06. Towards a level playing field.

Digital services (online platforms) are at the forefront of transforming our day-to-day experiences like communication, shopping, etc. Accelerating digitization has created an imbalance where a few large players (think companies like Google and Meta) have the ability to control the ecosystems in the digital economy. This imbalance gets magnified by the monopoly that they assert over the data that their platforms collect. The regulatory authorities will now also start to focus on measures to address this imbalance and create a level playing field for other businesses and create more choices for customers. For instance, the EU’s Digital Markets Act (DMA) along with Digital Services Act (DSA) aims to create a safer and more open digital space. Thus, establishing a level playing field to foster innovation, growth, and competitiveness – both in the European Single market and globally.



01. Be a responsible data company. 

The concerns around the use of data and regulatory interest in ensuring a safe data ecosystem are real. Data is here to stay, and there is immense value to be created out of it. It makes sense to adopt the mindset, values, processes, and tools designed to keep all stakeholders’ trust and confidence at all times. This will help ensure that you stay in business, and can credibly signal trustworthiness to your customers as well. The reputational and legal costs of non-compliance can be high. Consumers too will likely start paying with their dollars for horses that come from high-integrity stables.


02. Focus on creating value through your data, rather than safeguarding it.

In the last few years, companies have built complex data systems with high engineering costs – not just in their development, but also their operation and maintenance. This has been driven by the desire to scale, especially on the data collection side. “More data” was the axiom. But now, this axiom comes with two new risks – (a) the risk of having to share the fruits of data collection with third parties, and (b) the risk of high privacy management costs if consumers invoke portability, erasure, or other such requests. Companies would be well-advised to take a balanced approach that emphasizes (a) data consumption and applications, as much as data collection, and (b) quality and incremental value of data, rather than quantity. 


03. Build for transparency and trust.

GDPR-like laws require declarations of intent, usage of data, and consent. But more than that, one should assume that consumers, regulators, and employees will ask questions about the defensibility of data applications. Therefore, applications have to be built from the ground up while assuming that someone is always looking over your shoulder. Aim to exceed compliance requirements, and implement periodic data (engineering and science) audit processes to examine compliance, because there will be moving pieces (and people) within the organization that will continue to act as weak links.


04. Partner with responsible data practitioners.

When customers interact with, say, AirBnB and there is a privacy violation, they blame AirBnB. They don’t distinguish between employees, partners, and vendors. Given the complexity of modern data platforms, it is inevitable that there will be many individuals involved in the process, and risks propagate through the system. One should look to partner with or hire individuals and companies that share the common desire to be a responsible data company and who take data regulatory obligations seriously.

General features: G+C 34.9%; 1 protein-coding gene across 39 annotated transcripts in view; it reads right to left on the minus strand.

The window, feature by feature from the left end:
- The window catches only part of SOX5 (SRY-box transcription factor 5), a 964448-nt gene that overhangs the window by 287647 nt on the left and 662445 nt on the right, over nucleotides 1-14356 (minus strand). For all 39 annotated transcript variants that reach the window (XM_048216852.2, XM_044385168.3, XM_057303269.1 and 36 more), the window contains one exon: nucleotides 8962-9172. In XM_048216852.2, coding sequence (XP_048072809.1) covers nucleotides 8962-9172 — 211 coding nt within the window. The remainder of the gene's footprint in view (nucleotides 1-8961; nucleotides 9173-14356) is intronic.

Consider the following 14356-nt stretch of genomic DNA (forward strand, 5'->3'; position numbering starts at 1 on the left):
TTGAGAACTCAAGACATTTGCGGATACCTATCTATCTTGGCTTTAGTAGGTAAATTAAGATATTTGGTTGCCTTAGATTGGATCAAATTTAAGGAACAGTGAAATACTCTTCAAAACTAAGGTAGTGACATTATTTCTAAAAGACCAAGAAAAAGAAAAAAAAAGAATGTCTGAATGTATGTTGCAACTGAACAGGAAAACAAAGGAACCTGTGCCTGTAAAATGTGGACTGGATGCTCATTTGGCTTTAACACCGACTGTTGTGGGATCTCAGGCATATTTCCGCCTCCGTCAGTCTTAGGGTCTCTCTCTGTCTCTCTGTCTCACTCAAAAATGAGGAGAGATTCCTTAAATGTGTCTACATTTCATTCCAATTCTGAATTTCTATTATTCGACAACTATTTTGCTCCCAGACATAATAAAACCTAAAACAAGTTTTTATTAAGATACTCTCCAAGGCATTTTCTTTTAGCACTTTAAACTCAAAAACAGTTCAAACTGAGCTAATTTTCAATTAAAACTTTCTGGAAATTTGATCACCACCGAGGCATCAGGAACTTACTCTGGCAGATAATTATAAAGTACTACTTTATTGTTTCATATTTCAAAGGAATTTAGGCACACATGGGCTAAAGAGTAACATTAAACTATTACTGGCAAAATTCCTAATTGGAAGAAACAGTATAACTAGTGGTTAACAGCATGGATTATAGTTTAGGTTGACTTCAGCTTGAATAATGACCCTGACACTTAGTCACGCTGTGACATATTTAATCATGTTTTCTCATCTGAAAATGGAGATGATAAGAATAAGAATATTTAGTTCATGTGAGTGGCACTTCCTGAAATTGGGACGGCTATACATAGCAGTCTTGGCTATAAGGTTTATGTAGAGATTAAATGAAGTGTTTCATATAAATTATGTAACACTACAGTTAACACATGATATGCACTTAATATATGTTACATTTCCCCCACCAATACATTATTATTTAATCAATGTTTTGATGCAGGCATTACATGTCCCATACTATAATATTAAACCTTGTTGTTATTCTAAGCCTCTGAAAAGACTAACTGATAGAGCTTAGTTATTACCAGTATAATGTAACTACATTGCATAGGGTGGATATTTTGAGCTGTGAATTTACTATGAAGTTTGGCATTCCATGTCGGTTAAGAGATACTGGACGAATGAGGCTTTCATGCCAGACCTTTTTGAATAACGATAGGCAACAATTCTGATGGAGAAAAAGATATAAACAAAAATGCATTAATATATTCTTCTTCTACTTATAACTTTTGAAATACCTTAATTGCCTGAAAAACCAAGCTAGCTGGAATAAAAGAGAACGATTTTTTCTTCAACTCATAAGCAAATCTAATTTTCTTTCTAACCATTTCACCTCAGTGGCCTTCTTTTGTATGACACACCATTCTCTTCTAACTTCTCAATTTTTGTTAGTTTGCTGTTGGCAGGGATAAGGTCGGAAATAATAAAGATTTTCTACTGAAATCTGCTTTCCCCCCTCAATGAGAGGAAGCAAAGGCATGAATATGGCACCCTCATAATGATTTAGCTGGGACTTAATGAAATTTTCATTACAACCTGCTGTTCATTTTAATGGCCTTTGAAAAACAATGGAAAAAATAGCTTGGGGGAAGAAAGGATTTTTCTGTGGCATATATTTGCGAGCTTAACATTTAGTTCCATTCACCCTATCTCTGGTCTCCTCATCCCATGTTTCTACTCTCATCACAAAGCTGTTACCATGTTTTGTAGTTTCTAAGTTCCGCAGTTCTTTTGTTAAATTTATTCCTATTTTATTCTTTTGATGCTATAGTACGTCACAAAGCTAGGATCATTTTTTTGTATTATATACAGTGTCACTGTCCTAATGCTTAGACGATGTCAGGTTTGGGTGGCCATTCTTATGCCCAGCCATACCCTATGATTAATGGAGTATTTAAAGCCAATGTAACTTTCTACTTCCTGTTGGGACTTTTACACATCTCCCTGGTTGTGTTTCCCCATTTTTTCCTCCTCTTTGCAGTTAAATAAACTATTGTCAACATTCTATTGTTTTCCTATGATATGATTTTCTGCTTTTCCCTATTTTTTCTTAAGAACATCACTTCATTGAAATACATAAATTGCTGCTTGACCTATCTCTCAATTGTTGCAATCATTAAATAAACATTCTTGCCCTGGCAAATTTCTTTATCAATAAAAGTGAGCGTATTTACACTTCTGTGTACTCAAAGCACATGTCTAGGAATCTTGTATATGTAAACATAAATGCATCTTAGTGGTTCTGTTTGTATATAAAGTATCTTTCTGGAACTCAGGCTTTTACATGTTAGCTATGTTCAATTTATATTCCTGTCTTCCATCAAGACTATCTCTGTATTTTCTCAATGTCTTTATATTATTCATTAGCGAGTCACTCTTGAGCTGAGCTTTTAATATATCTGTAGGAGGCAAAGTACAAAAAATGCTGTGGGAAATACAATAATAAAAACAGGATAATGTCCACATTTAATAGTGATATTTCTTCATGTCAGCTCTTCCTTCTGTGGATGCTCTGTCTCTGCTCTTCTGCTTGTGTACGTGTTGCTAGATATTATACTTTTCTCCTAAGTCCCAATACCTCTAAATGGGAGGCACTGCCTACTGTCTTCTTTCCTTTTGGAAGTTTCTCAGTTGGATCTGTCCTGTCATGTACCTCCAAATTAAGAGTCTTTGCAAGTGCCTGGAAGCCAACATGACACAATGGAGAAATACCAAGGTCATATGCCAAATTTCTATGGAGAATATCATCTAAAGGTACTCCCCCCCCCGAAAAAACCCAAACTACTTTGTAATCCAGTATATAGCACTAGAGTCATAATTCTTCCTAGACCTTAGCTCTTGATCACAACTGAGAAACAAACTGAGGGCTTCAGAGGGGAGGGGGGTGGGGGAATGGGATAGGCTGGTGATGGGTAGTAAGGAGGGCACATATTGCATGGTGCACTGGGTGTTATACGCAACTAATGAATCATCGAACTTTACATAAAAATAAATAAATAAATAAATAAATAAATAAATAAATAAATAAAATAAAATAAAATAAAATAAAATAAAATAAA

01. Face continuous regulatory risks.

The risk of punitive fines in the face of data privacy violations and non-compliance is an ever-present risk with GDPR, CCPA and other laws. But more importantly, it brings the wrong kind of attention to the company that makes your stakeholders pause and re-evaluate their positions. Here’s an example: if an analyst, engineer, or even an automated system sends an email to a customer listed in some spreadsheet, and that customer happens to have asked for their information to be deleted (“forget me”), it will be a violation of GDPR. The discovery process will place the systems, processes, and attitude of the company towards customer data in public view. The intent to adhere to the letter and spirit of the law, or lack thereof, will be clear. 


02. Repel the best data talent.

When the fairness, equity, and transparency of ML models, analyses, or data products are questioned, employees who build these systems will be asked to defend them due to the technical nature of the work. This potential  “exposure” will make employees cautious about which companies they choose to work for. They will look for legal, engineering, and process excellence so they can be comfortable doing their job. The best data talent will also look for the best data process companies to amplify their resumes, rather than risk playing mechanic at an organization where a lot of the data processes need fixing.


03. Lose business.

If data sharing laws come into effect, the value of a company will be driven by data enrichment/preparation and downstream models, rather than by the raw data it owns. This could significantly alter the economics of the company, and potentially put it out of business, especially if a data moat was their sole competitive advantage.



To summarize, there is an essential need now to completely rethink data-driven competitive advantages. The writing on the wall leaves no room for ambiguity around “whether” data compliance trends will converge to strict regulations or not. Rather, it is only a question of “when”. Customers, revenue growth as well as the best talent, will flow naturally toward companies who can demonstrate that they are responsible custodians of data.